back to article FBI to World+Dog: Please, try turning it off and turning it back on

The FBI has reminded the world it wants us to reboot our routers to try and help it identify VPNFilter-affected routers. It first asked for reboots last Wednesday, May 23, in the Department of Justice VPNFilter media release, but on Friday added a stand-alone public service announcement emphasising its "IT Crowd" strategy. …

  1. Ole Juul


    Probably not a bad idea, but I'm one of those people who looks at uptime and doesn't step on a crack. Not gonna happen. Besides I don't run proprietary code on my router and I have a feeling that the majority of those that do (barring professional installations) are not going to get this news nor care.

    1. Dave Bell

      Re: but

      It depends on your set-up, particularly your ISP, but one side effect can be to change your IP address. I doubt it will hide whether or not you are in the EU, but I am not sure it's a good idea to be a fixed target.

      I don't think the code in any router/modem is all that reliable, long-term. I don't think it's strictly a memory leak, but something accumulates on mine until performance slumps. And a reboot fixes it. We're talking several weeks of uptime, and there is a downside to frequent reboots, but my system reports over a week of uptime, yet the line has only been up for an hour. Something must have glitched at the ISP.

      So I think you might be a little bit optimistic.

      1. Anonymous Coward
        Anonymous Coward

        Re: Dave Bell

        May not be your end. If a consumer setup, try unplugging the line for a while and plugging back in without rebooting. That will tell you if it is a slow down on the exchange needing a reboot or your router.

      2. Ole Juul

        Re: but

        "something accumulates on mine until performance slumps. And a reboot fixes it. "

        It sounds like you're using some crap software there. You might like to try something better. What you're describing is exactly the kind of thing which happens with proprietary software when they just want to push stuff out the door. Get something where the writers actually care.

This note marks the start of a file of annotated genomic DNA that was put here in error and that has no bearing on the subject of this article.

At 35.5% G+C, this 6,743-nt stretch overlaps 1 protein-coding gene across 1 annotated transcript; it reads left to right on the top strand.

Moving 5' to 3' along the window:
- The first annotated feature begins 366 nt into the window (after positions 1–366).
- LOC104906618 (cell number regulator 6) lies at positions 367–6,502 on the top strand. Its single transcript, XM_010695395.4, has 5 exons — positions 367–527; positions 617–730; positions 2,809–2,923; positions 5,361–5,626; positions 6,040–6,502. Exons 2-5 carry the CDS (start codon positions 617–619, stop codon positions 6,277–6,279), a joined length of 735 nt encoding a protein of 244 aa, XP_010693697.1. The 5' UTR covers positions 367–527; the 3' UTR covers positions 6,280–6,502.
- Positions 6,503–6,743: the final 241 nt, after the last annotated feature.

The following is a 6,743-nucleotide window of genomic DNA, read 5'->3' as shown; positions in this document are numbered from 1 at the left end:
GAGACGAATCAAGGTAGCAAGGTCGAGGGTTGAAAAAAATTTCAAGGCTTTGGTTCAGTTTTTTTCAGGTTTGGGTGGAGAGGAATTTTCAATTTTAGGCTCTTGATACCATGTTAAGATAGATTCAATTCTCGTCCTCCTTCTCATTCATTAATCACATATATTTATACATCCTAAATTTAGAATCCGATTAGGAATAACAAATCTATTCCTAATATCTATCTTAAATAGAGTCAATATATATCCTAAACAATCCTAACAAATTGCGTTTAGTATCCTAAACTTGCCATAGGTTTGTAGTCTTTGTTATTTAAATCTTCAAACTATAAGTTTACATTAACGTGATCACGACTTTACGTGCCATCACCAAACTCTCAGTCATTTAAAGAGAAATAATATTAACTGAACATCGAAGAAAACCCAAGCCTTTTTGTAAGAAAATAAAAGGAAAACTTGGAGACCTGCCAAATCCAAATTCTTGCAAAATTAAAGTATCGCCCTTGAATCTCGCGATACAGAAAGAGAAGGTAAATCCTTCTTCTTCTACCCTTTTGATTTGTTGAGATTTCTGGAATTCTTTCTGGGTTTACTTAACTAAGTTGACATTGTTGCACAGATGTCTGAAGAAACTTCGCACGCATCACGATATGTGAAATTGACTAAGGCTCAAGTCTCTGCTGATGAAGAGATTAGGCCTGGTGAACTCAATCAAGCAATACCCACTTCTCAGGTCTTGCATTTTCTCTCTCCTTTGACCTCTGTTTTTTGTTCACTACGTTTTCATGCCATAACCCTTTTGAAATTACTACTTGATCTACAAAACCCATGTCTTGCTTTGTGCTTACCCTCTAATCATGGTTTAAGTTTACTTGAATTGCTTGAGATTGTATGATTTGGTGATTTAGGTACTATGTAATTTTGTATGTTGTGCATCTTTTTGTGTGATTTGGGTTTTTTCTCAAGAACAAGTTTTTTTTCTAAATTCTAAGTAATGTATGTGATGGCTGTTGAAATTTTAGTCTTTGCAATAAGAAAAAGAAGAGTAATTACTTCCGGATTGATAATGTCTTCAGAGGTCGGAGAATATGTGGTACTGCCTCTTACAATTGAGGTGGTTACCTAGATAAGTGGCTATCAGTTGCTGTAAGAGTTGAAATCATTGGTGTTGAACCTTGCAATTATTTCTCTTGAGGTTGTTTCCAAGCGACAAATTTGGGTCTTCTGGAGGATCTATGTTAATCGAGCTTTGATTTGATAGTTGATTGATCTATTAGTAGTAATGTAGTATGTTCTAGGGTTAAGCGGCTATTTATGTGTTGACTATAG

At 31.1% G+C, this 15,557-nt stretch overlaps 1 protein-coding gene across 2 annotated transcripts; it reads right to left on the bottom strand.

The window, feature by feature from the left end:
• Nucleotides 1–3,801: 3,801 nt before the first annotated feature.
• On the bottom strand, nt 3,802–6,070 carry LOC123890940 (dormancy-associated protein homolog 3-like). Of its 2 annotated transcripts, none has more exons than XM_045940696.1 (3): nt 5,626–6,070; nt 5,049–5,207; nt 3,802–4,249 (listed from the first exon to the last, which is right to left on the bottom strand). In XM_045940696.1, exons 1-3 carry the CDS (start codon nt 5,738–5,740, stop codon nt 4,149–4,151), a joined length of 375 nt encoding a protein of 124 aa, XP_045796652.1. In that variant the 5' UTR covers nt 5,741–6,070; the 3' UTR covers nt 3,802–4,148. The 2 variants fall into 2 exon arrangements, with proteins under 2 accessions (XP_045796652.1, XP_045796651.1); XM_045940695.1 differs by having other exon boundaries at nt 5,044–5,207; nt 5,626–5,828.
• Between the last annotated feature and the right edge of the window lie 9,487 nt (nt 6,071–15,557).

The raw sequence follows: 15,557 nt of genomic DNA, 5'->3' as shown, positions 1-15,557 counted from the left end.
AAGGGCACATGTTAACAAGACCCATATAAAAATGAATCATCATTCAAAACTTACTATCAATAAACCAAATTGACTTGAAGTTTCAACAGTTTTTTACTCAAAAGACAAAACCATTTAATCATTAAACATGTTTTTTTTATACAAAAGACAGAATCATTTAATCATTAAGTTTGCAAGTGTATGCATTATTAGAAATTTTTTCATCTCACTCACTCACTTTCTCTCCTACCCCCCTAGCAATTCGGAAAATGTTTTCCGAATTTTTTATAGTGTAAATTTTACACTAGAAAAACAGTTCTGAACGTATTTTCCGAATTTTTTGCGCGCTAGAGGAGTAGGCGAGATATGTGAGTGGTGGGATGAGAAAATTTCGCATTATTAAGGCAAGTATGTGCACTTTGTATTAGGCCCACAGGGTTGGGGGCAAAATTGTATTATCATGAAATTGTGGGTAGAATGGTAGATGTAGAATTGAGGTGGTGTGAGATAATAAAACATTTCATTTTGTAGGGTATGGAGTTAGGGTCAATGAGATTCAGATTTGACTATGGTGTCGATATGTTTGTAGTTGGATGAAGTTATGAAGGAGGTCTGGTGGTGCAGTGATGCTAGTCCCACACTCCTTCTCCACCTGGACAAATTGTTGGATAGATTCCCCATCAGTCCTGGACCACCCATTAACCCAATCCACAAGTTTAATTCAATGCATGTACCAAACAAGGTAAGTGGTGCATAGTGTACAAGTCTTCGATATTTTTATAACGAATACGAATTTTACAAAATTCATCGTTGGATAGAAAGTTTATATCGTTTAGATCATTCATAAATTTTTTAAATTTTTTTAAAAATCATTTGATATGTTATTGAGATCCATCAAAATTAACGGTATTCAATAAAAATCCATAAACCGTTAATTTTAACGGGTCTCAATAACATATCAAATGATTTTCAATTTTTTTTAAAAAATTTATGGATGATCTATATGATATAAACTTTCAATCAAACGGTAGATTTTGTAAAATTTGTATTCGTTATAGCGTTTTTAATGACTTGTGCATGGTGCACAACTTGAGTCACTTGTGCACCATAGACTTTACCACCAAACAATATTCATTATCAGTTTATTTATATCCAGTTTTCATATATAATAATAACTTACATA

And yes, I understand that only serious computer people like you and I will do that kind of thing. Hence my comment that I think that most people won't even hear about this and reboot their routers, let alone take some measure of control of their software.

        So I think you might be a little bit optimistic.

        Well I certainly don't think I'm immune to malware or attacks of any kind. Things are pretty tight here - but never say never. :)

  2. veti Silver badge

    I routinely reboot my router several times a week

    It's by far the easiest way to get the kids off YouTube.

    1. jelabarre59

      Re: I routinely reboot my router several times a week

      It's by far the easiest way to get the kids off YouTube.

      Tried setting up YouTube as a blocked site for my daughter's devices through our Linksys router. Their code is such shit it ends up blocking the entire connection and not just one site.

      Need to seriously figure out the parental controls on the EdgeRouter Lite, so I can finally swap that in it's place.

  3. Blockchain commentard

    If the FBI can tie the IP address to Ukrainian government officials and the router has a option to allow state snoops onto private networks...

    1. nagyeger

      If the FBI can tie the IP address to people...

      I hope they're GDPR compliant.

  4. Anonymous South African Coward Silver badge


    how about no? Or have the FBI counterinfected world+dog, and now want a reboot to make it permanent?

  5. Version 1.0 Silver badge

    And they are getting infected how?

    Rebooting doesn't "cure" it, it just restarts the malware and it seems that, even after several months of investigation, they have no clue how it go onto the devices ... so I expect we'll see an updated version of the malware going at it again soon.